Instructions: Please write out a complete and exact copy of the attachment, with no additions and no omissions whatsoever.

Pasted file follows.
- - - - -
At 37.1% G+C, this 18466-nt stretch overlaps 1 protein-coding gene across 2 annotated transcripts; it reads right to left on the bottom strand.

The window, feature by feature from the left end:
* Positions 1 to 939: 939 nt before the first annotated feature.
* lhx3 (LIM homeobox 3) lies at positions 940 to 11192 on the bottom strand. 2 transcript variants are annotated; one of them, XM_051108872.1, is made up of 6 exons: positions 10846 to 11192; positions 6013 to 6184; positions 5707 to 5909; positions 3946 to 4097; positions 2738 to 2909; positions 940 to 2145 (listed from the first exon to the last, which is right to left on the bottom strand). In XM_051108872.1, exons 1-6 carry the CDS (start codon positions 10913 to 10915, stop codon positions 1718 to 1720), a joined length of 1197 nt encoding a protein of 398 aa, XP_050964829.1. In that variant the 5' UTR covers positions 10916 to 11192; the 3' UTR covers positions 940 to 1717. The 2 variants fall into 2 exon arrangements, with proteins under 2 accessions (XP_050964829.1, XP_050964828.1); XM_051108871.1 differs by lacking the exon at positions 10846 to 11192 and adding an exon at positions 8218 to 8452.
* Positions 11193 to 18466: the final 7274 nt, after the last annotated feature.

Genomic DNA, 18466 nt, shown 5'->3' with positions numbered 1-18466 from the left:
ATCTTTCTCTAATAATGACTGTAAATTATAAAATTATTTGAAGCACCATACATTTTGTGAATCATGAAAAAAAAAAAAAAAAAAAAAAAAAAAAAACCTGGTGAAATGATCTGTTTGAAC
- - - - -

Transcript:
At 37.1% G+C, this 18466-nt stretch overlaps 1 protein-coding gene across 2 annotated transcripts; it reads right to left on the bottom strand.

The window, feature by feature from the left end:
* Positions 1 to 939: 939 nt before the first annotated feature.
* lhx3 (LIM homeobox 3) lies at positions 940 to 11192 on the bottom strand. 2 transcript variants are annotated; one of them, XM_051108872.1, is made up of 6 exons: positions 10846 to 11192; positions 6013 to 6184; positions 5707 to 5909; positions 3946 to 4097; positions 2738 to 2909; positions 940 to 2145 (listed from the first exon to the last, which is right to left on the bottom strand). In XM_051108872.1, exons 1-6 carry the CDS (start codon positions 10913 to 10915, stop codon positions 1718 to 1720), a joined length of 1197 nt encoding a protein of 398 aa, XP_050964829.1. In that variant the 5' UTR covers positions 10916 to 11192; the 3' UTR covers positions 940 to 1717. The 2 variants fall into 2 exon arrangements, with proteins under 2 accessions (XP_050964829.1, XP_050964828.1); XM_051108871.1 differs by lacking the exon at positions 10846 to 11192 and adding an exon at positions 8218 to 8452.
* Positions 11193 to 18466: the final 7274 nt, after the last annotated feature.

Genomic DNA, 18466 nt, shown 5'->3' with positions numbered 1-18466 from the left:
ATCTTTCTCTAATAATGACTGTAAATTATAAAATTATTTGAAGCACCATACATTTTGTGAATCATGAAAAAAAAAAAAAAAAAAAAAAAAAAAAAACCTGGTGAAATGATCTGTTTGAAC